Robert Carolina: And whatever the impact is going to be - now, it may have been weeks or months or years of planning and less invasive intrusion to prepare for the day when that button is pushed. And that's part of the problem right now in terms of assessing international legal response. But it's that distanceless characteristic, the fact that there's been a reduction in what's called the distance strength gradient, which is an old idea from IR about 50 years ago, brought about by this new domain of operations.
Robert Carolina: But what's also complicating things and the reason we call it border-full is because for some reason, the word borderless has become synonymous with powerless. It's become just sort of a metaphor for the inability to filter traffic. What people don't do, however, is realize that a border is also a type of a connective tissue. It also defines relationships among and between neighbors.
Robert Carolina: And here's something for you - there's something like 193 sovereign states recognized who are full members of the United Nations today. If you look at all of their land borders - ask, well, how many land borders are there between these 193 sovereign states? The answer is, depending on how you count them, about 300 - about 300. I mean, I think the state with the most land borders would be Russia with something like 14, 15 or 16, depending on who's doing the count. But a lot of times, a sovereign state like the United States, for example, has a land border, effectively, with two countries.
Dave Bittner: Right.
Robert Carolina: And an island has a border with zero. So there's only about 300 of these things in the world as we know it today. If, however, we look at the internet as a phenomenon, as a distanceless phenomenon, and if we assume for the moment that intervening cyberinfrastructure may well be ignorant of what passes over it, that puts every sovereign state into an immediate connective relationship with every other sovereign state on the planet. And here's your big mathematical question, and that is, if you have 193 sovereign states, each of whom has a border with every other state, how many borders is that?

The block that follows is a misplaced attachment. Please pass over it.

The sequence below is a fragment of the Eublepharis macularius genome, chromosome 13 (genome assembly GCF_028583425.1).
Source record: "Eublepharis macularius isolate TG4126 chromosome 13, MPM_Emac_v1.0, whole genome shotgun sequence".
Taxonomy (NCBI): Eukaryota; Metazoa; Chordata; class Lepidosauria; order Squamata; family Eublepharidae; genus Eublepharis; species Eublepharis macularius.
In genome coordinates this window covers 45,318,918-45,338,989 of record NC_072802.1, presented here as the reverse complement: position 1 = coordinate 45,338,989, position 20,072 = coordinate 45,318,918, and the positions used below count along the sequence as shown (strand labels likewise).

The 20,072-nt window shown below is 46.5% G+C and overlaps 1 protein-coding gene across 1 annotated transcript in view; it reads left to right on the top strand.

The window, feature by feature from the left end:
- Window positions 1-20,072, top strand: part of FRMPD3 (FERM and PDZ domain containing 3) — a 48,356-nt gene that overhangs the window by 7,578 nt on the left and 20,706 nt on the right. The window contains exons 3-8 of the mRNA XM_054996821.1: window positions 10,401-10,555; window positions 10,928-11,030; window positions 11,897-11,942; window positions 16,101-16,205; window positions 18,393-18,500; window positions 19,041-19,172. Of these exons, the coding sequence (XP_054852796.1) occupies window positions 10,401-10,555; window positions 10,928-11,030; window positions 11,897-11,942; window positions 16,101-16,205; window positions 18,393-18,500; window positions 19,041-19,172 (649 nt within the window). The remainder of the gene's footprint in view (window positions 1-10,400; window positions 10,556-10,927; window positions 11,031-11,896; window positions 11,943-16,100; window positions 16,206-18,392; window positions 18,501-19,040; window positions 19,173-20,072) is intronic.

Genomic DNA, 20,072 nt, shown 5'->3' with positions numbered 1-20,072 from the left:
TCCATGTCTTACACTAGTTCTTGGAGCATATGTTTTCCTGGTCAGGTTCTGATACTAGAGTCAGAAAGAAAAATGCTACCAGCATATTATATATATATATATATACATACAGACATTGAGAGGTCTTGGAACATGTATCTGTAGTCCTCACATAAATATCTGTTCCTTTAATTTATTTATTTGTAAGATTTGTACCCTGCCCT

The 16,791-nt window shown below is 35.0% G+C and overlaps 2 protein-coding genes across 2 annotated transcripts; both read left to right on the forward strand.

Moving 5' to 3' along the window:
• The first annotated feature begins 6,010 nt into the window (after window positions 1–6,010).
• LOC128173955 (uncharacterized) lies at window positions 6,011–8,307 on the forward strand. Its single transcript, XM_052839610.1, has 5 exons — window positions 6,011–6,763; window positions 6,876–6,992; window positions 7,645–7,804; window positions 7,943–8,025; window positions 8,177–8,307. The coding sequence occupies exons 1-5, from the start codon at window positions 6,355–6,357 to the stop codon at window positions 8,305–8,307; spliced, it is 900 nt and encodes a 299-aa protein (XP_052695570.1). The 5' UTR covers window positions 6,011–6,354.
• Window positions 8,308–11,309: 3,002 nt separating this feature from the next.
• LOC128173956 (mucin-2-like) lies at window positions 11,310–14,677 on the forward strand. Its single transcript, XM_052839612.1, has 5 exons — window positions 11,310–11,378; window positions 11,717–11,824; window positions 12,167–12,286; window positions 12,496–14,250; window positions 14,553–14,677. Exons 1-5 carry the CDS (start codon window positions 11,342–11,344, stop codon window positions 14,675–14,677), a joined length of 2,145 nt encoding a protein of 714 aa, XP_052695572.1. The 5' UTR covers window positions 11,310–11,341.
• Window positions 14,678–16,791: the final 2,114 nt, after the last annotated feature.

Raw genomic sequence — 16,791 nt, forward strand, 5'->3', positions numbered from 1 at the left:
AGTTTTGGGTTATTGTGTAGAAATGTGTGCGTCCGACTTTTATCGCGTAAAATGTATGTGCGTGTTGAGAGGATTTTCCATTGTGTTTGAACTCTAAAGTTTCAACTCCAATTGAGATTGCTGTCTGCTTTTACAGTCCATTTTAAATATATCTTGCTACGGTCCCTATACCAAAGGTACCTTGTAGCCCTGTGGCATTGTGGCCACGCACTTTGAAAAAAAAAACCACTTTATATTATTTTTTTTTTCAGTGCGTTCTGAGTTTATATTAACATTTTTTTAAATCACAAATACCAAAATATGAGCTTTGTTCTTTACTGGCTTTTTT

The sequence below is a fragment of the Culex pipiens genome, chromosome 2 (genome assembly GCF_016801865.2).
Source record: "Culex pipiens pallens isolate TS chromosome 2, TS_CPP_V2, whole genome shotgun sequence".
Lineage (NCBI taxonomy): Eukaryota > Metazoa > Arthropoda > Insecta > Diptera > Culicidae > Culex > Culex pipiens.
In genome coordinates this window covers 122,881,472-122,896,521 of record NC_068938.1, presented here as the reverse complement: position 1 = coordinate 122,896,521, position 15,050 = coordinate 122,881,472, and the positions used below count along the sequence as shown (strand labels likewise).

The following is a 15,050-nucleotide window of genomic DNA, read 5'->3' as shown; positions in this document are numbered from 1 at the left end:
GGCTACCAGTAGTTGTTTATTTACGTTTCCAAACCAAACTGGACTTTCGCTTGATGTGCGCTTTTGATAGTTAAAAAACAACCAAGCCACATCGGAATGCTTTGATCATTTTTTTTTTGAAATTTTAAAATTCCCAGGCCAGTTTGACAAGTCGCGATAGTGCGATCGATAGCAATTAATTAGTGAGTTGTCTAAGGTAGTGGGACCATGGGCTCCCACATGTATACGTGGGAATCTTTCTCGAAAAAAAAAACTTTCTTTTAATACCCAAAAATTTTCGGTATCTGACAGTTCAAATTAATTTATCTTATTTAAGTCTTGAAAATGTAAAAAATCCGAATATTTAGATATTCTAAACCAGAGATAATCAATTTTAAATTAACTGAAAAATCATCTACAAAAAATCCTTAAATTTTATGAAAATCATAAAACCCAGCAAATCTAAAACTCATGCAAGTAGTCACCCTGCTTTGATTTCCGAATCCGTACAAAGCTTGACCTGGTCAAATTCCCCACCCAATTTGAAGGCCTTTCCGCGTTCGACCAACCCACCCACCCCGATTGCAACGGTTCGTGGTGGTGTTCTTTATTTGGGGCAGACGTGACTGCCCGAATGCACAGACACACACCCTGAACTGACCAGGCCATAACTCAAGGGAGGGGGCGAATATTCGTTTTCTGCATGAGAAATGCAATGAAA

Dave Bittner: (Laughter).
Robert Carolina: I'll put you of your misery. It's something north of 18,000.
Dave Bittner: OK, thank you (laughter).
Robert Carolina: That's 18,000. You know, I'll tell you what. Do you know how long it took me to look that up? I mean, I know a bunch of mathematicians, and I had to drill down to find it.
Dave Bittner: (Laughter) Better you than me, Robert.
Robert Carolina: There's no way I would have - I didn't come up with it in less than an hour. Let's put it that way.
Dave Bittner: (Laughter) OK.
Robert Carolina: Nonetheless, the total number of bilateral border relationships that have now been created between sovereign states is more than 18,000. So that kind of borderful relationship is part of what's creating an enormous amount of tension in international relations today.
Dave Bittner: Is it right to think that there's also a decoupling of historical things like landmass, size of military, all those sorts of things? It's not a one-to-one relationship in the cyber realm. You don't have to be a big, bad country with a huge military to have tremendous influence online.
Robert Carolina: That's absolutely right. I mean, one of the reasons that we feel, for example, that, you know, the internet actually could easily produce more conflict rather than less, or what we call the calculus of conflict, is that it changes both motive and opportunity. Let's take an extreme example. If you want to join the club of sovereign states that have nuclear weapons - you know, not that I'm encouraging anybody to do that - it's a very expensive game. You don't get into it for less than what we're going to describe as a ridiculously large amount of money. And for that matter, you've also got to overcome an enormous amount of international pressure to just, you know, stop it. Don't do that. We don't have to talk about that.